Elderly Flu Symptoms and Prevention | Rivendell Care

As we get older our immune systems get weaker and we can be more prone to catching a cold. In England, the NHS offers a free annual flu jab for over 65’s because it can be a very serious illness for older people. Here is some information on how stay warm and well this winter!

What is flu?

Flu (influenza) is a respiratory illness which is very contagious. It is most prevalent in early spring and winter when the weather gets colder, flu is virtually non-existent in hotter more humid weather. Flu is not like the common cold, this type of virus is caused by a group of viruses which cause more severe and longer symptoms which start suddenly.

What are the symptoms?

The symptoms of flu are pretty much the same in all age groups which may include:

  • Sore Throat
  • High Temperature
  • Runny or Stuffy nose
  • General aches and pains
  • Headache – this is very common
  • Tiredness and fatigue – this can last 2/3 weeks
  • Cough/Chest discomfort – this is common can become severe
  • Exhaustion – this usually occurs around the start of having the flu

How we get the flu:

Flu is mainly spread via droplets that fly out when you cough and sneeze. These droplets can travel far and spread to other people. Touching surfaces that someone, who has the flu, has previously touched can also spread the virus. A virus like this can live on surfaces for 2 hours and longer!

Avoiding the flu:

Avoiding the flu and helping avoid transmission of germs can be as simple as:

  • Washing your hands regularly with soap
  • Clean surfaces such as telephones and door handles regularly
  • Use tissue to cover your mouth and nose when sneezing to avoid spreading germs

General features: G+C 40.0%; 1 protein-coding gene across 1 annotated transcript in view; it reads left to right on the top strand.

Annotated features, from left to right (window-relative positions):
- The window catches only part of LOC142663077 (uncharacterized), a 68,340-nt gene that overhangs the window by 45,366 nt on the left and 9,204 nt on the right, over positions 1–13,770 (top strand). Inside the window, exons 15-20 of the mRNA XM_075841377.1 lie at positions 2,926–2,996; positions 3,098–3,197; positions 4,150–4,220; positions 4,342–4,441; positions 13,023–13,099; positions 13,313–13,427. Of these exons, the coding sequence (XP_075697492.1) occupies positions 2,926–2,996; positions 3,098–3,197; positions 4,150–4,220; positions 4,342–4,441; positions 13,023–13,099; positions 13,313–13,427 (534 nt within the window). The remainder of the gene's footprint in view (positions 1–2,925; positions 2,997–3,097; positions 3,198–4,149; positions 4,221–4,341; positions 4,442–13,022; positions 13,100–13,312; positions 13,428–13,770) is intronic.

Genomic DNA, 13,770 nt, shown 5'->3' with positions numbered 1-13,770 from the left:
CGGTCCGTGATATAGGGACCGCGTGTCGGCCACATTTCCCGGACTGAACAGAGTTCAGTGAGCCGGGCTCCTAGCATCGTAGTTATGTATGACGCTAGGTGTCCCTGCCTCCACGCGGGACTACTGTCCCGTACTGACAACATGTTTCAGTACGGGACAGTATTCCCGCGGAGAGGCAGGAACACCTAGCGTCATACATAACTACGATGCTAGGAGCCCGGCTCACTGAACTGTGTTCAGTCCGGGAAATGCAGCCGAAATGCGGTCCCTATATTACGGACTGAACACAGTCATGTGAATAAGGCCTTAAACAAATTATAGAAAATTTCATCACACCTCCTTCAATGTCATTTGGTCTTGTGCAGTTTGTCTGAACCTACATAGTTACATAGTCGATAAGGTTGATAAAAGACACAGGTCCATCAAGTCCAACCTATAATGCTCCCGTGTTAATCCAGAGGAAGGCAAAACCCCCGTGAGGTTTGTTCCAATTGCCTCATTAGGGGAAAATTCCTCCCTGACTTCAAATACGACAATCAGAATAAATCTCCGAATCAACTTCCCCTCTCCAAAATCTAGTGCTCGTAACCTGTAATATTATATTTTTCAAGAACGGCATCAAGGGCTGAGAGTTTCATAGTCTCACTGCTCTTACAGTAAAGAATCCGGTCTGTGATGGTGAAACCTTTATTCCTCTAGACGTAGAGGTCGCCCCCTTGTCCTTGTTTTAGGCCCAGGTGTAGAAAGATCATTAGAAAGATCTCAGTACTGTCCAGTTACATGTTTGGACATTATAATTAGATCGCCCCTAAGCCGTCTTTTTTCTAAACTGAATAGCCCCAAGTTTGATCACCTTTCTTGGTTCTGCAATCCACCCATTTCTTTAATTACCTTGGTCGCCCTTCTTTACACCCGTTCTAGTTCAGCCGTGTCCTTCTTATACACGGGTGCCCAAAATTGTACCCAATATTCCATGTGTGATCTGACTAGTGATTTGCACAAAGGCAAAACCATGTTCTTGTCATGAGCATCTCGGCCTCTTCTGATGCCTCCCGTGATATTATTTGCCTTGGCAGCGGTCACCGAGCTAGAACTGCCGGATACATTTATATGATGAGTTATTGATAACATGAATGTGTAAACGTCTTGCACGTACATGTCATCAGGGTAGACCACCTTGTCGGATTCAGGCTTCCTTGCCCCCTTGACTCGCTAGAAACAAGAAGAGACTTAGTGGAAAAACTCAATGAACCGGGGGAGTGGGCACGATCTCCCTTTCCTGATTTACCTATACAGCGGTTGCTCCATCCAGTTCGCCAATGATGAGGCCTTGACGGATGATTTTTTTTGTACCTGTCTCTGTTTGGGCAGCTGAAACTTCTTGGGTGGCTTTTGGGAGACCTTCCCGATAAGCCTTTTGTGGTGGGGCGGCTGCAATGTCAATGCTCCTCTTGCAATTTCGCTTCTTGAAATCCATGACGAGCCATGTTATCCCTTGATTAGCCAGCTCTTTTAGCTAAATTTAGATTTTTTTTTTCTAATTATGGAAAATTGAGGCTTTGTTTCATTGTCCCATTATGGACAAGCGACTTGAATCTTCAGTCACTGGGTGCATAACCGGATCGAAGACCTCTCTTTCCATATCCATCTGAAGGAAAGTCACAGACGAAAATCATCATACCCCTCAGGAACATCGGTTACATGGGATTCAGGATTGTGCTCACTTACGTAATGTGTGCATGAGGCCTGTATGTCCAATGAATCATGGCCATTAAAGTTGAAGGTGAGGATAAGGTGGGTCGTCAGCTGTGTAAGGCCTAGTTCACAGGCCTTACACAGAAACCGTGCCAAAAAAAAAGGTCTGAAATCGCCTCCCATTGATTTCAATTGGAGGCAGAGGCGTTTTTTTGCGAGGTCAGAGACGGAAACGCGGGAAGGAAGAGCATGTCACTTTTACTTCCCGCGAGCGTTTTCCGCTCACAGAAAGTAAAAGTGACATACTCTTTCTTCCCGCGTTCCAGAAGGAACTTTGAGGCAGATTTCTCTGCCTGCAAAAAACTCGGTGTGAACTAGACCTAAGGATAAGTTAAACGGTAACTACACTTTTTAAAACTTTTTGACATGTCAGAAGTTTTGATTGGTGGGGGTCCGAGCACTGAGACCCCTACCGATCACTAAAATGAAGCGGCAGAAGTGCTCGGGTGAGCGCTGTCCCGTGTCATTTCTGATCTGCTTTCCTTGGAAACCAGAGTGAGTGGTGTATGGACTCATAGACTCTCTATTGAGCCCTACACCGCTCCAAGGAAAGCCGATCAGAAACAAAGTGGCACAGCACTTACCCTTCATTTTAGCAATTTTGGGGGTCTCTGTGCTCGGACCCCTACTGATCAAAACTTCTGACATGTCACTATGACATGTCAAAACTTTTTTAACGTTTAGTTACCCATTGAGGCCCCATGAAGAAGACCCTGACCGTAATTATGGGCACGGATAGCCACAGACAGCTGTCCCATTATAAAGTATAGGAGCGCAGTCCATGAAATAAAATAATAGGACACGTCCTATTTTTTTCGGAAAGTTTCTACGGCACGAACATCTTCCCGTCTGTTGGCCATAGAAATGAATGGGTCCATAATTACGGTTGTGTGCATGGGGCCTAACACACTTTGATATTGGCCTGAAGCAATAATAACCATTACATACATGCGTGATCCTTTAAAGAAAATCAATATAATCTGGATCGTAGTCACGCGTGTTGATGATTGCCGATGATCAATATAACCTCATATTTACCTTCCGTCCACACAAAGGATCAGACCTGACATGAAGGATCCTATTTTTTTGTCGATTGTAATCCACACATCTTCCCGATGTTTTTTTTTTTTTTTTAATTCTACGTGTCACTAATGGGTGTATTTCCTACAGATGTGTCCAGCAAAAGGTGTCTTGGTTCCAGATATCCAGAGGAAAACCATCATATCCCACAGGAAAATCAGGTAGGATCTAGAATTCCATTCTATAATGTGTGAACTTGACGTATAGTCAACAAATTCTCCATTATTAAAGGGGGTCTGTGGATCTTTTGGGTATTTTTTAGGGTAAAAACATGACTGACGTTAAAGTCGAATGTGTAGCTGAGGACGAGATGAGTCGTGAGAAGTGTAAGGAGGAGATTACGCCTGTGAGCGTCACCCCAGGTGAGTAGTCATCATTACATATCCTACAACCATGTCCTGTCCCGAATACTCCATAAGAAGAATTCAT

• Keep your distance from people who are already ill or showing signs of having the flu
  • You could carry hand sanitizer with you, as public transport and public areas is a place where the risk of catching germs is high.

How to treat the flu:

If you are unfortunate enough to catch the dreaded flu, here are a few ways in treating it:

  • Keep warm
  • Plenty of rest
  • Drink plenty of water
  • The most effective way is to get the annual flu vaccination (free annual flu jab for over 65’s with the NHS)
  • Consult your doctor when you plan on taking over the counter medicine

The difference between the flu and a cold

Having a cold and having the flu are two different things. They can easily get mixed up, here are a few ways to differentiate the two:


  • Cough
  • Runny Nose
  • Lasts around a week
  • Start with sore throat
  • Slight fever is possible

Flu (more severe)

  • Fever
  • Cough
  • Headache
  • Sore throat
  • Muscle ache and soreness

The Seasonal Jab

The flu can be seriously dangerous for the elderly and the seasonal jab is the best option to help avoid it.

  • It has be proven to be a good idea as it has reduced hospital admission by around 70% and death by around 85% for those who do not live in a nursing home.
  • Reduces the risk of pneumonia by around 60%.
  • Some studies show that when strains in the vaccine are a good match with the ones that are circulating, vaccinated individuals are 60% less likely to catch the flu than people who aren’t vaccinated.

This jab needs to be administered every year as there are different strains of flu that occur every year. The flu can begin in October and last until May the following year. The NHS recommends getting the jab around October or November as it takes about 2 weeks for the flu jab to start working. Even if you miss this time period, it is still advisable to get the jab as soon as you can.

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